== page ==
Dinner with family and friends is a favorite pastime of many. There is nothing better than preparing a mouthwatering brisket that melts in your mouth for your guests to enjoy. Unfortunately, the taste test didn’t go so well, and you discover that your brisket tastes sour (or bitter to some). You did everything according to the book, so why is your brisket sour?
Various things can cause a brisket to taste sour, from smoking it at the wrong temperature to using smoking pellets or wood that doesn’t compliment the meat or even buying brisket from an untrustworthy supplier. One of the main culprits is a nasty black substance called creosote.
If you have ended up with a sour-tasting brisket, you are not alone; many people have reported their brisket having a sour/bitter taste. Luckily this article will explain what could be causing this foul taste and provide you with solutions to prevent it from ever happening again.
What Causes Sour-Tasting Brisket?
Let’s face it; nobody likes a sour brisket! It overpowers the taste of the meat in a very unpleasant way, and getting takeaways instead of trying to choke it down might be your best option. But what if this isn’t the first time your brisket has ended up with the same awful taste?
The best advice is to create a smoking log. In this log, you’ll want to list the possible causes and document every step you take, from preparing the meat to smoking it. Somewhere in between these steps, something is going wrong. Eliminate one by one until you find the one causing your brisket to be sour/bitter.
Let’s take a look at some of the possible causes of sour-tasting brisket and solutions you can try to fix the problem once and for all.
Possible Cause #1: The Supplier’s Meat Is Off
If you buy your brisket from the same supplier every time and get the same sour result, there could be something wrong with their meat supply.
Find a new supplier. If you purchase your brisket elsewhere and you find that it too has an unpleasant sour and bitter taste, it isn’t the meat. That means you can go back to your regular supplier and, unfortunately, you need to keep looking for the problem.
Possible Cause #2: You Are Using The Wrong Smoking Wood/Pellets
Some smoking pellets or wood do not work well with brisket. However, it all comes down to personal preference, and we can’t tell what or what not to use to smoke your brisket. There have been quite a few reports from people stating that hickory is too strong, whereas others enjoy it.
To eliminate the smoking pellets/wood as possible suspects, try smoking your brisket with different flavors and keep a tasting log to see what works for you and which flavors you should avoid in the future.
The following wood is the best for smoking brisket.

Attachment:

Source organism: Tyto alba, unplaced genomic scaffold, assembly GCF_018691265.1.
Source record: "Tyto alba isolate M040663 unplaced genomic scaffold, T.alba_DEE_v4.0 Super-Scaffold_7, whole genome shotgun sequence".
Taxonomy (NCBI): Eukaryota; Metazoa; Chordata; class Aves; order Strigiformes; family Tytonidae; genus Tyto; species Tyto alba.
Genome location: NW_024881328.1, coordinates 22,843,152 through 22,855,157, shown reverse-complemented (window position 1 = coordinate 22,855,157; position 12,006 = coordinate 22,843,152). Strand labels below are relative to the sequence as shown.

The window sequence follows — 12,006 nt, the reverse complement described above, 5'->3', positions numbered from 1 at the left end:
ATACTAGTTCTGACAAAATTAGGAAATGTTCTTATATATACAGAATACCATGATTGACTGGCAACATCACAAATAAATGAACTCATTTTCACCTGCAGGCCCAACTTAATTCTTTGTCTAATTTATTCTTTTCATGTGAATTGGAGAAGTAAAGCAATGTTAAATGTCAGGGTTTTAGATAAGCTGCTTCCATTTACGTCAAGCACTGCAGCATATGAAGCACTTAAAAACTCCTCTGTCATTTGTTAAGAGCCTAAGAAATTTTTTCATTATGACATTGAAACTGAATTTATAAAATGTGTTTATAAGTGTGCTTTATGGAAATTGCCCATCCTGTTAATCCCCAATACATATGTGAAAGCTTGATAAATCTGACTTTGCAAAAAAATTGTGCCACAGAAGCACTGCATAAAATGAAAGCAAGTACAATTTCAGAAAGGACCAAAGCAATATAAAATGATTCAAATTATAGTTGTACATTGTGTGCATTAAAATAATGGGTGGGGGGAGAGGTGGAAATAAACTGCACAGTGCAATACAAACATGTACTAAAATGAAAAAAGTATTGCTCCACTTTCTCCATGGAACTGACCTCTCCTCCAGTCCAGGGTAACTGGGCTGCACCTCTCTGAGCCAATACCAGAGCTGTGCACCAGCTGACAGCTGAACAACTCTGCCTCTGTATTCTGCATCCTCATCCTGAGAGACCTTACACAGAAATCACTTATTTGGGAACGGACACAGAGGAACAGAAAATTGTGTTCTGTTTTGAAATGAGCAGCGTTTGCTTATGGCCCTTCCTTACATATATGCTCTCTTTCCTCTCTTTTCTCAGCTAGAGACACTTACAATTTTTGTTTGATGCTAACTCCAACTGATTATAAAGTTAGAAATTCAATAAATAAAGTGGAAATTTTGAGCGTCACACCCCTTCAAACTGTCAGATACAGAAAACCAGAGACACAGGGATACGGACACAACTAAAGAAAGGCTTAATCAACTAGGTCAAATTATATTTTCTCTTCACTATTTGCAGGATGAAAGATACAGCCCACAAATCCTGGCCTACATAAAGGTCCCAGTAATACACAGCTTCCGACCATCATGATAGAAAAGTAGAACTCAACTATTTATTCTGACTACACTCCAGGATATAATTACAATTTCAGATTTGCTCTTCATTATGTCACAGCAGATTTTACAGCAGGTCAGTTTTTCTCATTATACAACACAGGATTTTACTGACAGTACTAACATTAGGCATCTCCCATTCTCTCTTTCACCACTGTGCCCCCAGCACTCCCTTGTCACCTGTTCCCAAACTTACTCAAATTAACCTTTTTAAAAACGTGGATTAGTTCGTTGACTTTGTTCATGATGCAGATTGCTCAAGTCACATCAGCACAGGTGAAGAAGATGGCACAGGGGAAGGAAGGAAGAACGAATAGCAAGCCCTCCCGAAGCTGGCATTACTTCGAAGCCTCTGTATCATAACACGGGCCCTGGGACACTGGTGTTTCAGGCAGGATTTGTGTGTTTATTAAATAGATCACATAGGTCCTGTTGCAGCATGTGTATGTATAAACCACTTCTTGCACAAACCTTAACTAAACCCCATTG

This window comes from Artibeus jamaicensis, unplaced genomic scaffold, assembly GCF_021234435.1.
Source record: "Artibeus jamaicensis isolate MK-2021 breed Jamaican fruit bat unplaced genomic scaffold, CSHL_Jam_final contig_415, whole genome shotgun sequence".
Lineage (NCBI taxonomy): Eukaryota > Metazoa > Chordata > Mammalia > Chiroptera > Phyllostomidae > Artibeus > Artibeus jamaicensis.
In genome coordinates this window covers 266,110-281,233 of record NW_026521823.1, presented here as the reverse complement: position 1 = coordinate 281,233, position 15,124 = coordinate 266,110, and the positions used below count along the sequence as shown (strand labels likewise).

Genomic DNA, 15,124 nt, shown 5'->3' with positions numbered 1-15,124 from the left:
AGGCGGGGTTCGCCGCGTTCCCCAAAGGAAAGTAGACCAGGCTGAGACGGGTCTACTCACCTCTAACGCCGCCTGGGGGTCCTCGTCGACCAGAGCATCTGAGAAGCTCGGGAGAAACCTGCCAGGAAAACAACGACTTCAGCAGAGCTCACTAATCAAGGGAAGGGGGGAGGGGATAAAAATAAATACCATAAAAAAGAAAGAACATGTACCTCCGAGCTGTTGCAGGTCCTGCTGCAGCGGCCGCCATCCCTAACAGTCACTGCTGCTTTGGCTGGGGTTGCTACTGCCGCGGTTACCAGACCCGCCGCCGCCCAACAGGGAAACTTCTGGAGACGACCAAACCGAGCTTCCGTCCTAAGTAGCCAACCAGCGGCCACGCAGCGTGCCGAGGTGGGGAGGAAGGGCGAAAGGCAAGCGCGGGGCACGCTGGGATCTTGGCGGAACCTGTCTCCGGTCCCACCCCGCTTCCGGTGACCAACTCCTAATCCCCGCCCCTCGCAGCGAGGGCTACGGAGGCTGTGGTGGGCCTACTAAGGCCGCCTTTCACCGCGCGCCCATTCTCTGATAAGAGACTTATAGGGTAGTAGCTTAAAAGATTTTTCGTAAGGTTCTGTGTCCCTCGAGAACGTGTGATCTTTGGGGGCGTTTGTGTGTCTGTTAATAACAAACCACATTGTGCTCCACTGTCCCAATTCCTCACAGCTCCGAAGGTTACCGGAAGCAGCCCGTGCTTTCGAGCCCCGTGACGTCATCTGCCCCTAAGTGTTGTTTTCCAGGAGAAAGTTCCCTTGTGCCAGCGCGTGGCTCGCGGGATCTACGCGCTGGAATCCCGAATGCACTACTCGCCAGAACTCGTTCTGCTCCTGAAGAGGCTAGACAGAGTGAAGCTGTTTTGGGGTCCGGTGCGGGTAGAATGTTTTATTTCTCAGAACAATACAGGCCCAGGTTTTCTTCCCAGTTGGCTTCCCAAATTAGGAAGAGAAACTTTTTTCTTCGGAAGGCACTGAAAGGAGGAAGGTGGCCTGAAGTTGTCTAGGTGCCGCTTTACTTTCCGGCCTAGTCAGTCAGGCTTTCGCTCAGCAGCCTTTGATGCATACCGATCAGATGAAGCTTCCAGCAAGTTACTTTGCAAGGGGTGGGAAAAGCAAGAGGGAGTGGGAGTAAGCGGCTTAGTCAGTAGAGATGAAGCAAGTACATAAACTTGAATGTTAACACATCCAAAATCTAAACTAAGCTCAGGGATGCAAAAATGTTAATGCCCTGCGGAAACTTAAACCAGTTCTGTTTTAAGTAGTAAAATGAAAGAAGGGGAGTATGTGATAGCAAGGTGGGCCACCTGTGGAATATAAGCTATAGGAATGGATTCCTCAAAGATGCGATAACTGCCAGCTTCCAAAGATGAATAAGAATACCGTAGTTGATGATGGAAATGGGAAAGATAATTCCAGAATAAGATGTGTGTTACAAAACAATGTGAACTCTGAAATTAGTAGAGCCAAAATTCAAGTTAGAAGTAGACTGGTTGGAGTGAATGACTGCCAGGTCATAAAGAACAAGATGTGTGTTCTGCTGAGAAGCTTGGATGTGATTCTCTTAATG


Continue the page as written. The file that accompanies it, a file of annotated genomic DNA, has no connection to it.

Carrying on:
|Name of Wood
|Strong and rich
|Medium to strong
|Very smokey flavor
|Strong and intense
|Slightly sweet and hearty
|Medium to mild
|Sweet and fruity
|Sweet and earthy
Possible Cause #3: The Brisket Is Over-Smoked
Over-smoking can also result in sour-tasting brisket. It overpowers the meat, and when it’s time to eat, all you will taste is sour smoke. Over-smoking brisket happens when there is insufficient airflow, and the smoke becomes so condensed inside the smoker that the smoke eventually starts billowing out of the smoker.
If your brisket is exposed to bad smoke for too long, creosote (an oily black substance formed by smoke and meat) will start to form on the meat. If a brisket has an oily layer of creosote, it will taste sour/bitter and leave a terrible aftertaste in your mouth. Creosote is a black oily substance that combines meat and smoke.
To test for creosote, look for the darkest piece of meat, cut a piece of it off, and place it on your tongue. If you start feeling numbness in your tongue, followed by a sour/bitter taste, the chemical reaction has already taken place. Unfortunately, this means the surface of your brisket is ruined.
To prevent over-smoking your brisket, it would be best to monitor the smoke. Try to achieve a nice, even blue line of smoke. Another great trick to try is to open the top vent wide and remove the smoker’s chip loader chute. Doing this will allow sufficient airflow and prevent you from over-smoking your brisket.
Possible Cause #4: Your Smoker Is Dirty
Failing to clean the inside of your smoker can cause creosote build-up at the top of the smoker. A smoke moisture forms on the inside of the cabinet and eventually combines with the creosote. When the old creosote starts to melt from the heat, it drips onto your fresh brisket, ultimately causing it to taste sour and bitter.
It’s time to clean your smoker.
How To Clean A Smoker: A Step-By-Step Guide
- Step 1: Cover the burner before you start.
- Step 2: Prepare a solution of very hot water and dish detergent.
- Step 3: Remove the drip tray, cooking racks, and smoke basket/tray.
- Step 4: Use a grill brush to scrape off any food stuck to the cooking racks.
- Step 5: Clean the drip tray, cooking racks, and smoke basket/tray with the soapy water, rinse, and set them aside to drip-dry.
- Step 6: Use a small wire brush to clean the difficult-to-reach spaces on the inside of the smoker.
- Step 7: Dip a plastic scrub brush into the soapy water and scrub the whole inside of the smoker until there is little to no black, greasy residue remaining (wear old clothes as this can get messy).
- Step 8: Give the smoker a quick rinse and wipe it down with a dry cloth.
- Step 9: Reassemble your smoker.
Be sure to check out my in-depth guide on how to clean a Pit Boss pellet grill.
If you have eliminated all of the possible causes mentioned in this article and still end up with a sour brisket, perhaps you need to look at how you spice your meat.
There could be a spice that does not pair well with brisket, or the combination of spices in your meat rub results in a sour taste.
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